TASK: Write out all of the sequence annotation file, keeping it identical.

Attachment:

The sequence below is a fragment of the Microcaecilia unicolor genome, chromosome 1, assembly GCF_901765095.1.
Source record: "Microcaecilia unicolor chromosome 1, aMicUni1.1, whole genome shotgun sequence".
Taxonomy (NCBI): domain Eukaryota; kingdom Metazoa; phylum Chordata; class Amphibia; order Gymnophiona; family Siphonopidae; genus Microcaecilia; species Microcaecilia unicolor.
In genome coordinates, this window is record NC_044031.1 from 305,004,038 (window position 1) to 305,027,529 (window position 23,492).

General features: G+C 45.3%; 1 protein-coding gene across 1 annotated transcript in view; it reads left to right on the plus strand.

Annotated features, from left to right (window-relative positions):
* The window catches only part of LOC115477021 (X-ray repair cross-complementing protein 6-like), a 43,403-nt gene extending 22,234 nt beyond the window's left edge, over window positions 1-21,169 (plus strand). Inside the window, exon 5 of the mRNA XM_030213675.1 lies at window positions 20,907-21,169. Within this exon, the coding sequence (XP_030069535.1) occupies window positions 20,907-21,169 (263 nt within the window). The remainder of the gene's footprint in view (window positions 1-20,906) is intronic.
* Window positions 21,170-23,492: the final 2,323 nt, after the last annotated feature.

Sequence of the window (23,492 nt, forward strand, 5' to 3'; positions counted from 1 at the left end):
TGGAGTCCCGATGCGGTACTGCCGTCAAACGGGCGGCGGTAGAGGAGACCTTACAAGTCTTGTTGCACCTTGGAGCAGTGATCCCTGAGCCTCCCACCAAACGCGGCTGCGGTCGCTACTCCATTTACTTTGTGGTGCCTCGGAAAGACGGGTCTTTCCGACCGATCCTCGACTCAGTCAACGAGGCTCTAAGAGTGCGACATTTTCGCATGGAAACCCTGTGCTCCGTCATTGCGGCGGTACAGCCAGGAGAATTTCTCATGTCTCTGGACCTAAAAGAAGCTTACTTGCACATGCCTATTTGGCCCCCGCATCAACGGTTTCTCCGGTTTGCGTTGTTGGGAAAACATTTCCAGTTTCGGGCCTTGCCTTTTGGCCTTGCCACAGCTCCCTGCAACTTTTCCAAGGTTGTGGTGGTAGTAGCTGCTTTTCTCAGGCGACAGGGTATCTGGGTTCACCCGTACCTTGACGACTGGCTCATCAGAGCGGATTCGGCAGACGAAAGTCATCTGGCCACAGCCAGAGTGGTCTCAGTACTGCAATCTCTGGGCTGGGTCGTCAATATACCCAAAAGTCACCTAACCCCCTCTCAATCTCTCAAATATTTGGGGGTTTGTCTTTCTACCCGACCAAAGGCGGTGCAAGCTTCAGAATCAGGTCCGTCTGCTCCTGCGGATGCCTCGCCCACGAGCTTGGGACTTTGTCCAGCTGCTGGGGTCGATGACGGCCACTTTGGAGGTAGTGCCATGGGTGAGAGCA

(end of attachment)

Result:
The sequence below is a fragment of the Microcaecilia unicolor genome, chromosome 1, assembly GCF_901765095.1.
Source record: "Microcaecilia unicolor chromosome 1, aMicUni1.1, whole genome shotgun sequence".
Taxonomy (NCBI): domain Eukaryota; kingdom Metazoa; phylum Chordata; class Amphibia; order Gymnophiona; family Siphonopidae; genus Microcaecilia; species Microcaecilia unicolor.
In genome coordinates, this window is record NC_044031.1 from 305,004,038 (window position 1) to 305,027,529 (window position 23,492).

General features: G+C 45.3%; 1 protein-coding gene across 1 annotated transcript in view; it reads left to right on the plus strand.

Annotated features, from left to right (window-relative positions):
* The window catches only part of LOC115477021 (X-ray repair cross-complementing protein 6-like), a 43,403-nt gene extending 22,234 nt beyond the window's left edge, over window positions 1-21,169 (plus strand). Inside the window, exon 5 of the mRNA XM_030213675.1 lies at window positions 20,907-21,169. Within this exon, the coding sequence (XP_030069535.1) occupies window positions 20,907-21,169 (263 nt within the window). The remainder of the gene's footprint in view (window positions 1-20,906) is intronic.
* Window positions 21,170-23,492: the final 2,323 nt, after the last annotated feature.

Sequence of the window (23,492 nt, forward strand, 5' to 3'; positions counted from 1 at the left end):
TGGAGTCCCGATGCGGTACTGCCGTCAAACGGGCGGCGGTAGAGGAGACCTTACAAGTCTTGTTGCACCTTGGAGCAGTGATCCCTGAGCCTCCCACCAAACGCGGCTGCGGTCGCTACTCCATTTACTTTGTGGTGCCTCGGAAAGACGGGTCTTTCCGACCGATCCTCGACTCAGTCAACGAGGCTCTAAGAGTGCGACATTTTCGCATGGAAACCCTGTGCTCCGTCATTGCGGCGGTACAGCCAGGAGAATTTCTCATGTCTCTGGACCTAAAAGAAGCTTACTTGCACATGCCTATTTGGCCCCCGCATCAACGGTTTCTCCGGTTTGCGTTGTTGGGAAAACATTTCCAGTTTCGGGCCTTGCCTTTTGGCCTTGCCACAGCTCCCTGCAACTTTTCCAAGGTTGTGGTGGTAGTAGCTGCTTTTCTCAGGCGACAGGGTATCTGGGTTCACCCGTACCTTGACGACTGGCTCATCAGAGCGGATTCGGCAGACGAAAGTCATCTGGCCACAGCCAGAGTGGTCTCAGTACTGCAATCTCTGGGCTGGGTCGTCAATATACCCAAAAGTCACCTAACCCCCTCTCAATCTCTCAAATATTTGGGGGTTTGTCTTTCTACCCGACCAAAGGCGGTGCAAGCTTCAGAATCAGGTCCGTCTGCTCCTGCGGATGCCTCGCCCACGAGCTTGGGACTTTGTCCAGCTGCTGGGGTCGATGACGGCCACTTTGGAGGTAGTGCCATGGGTGAGAGCA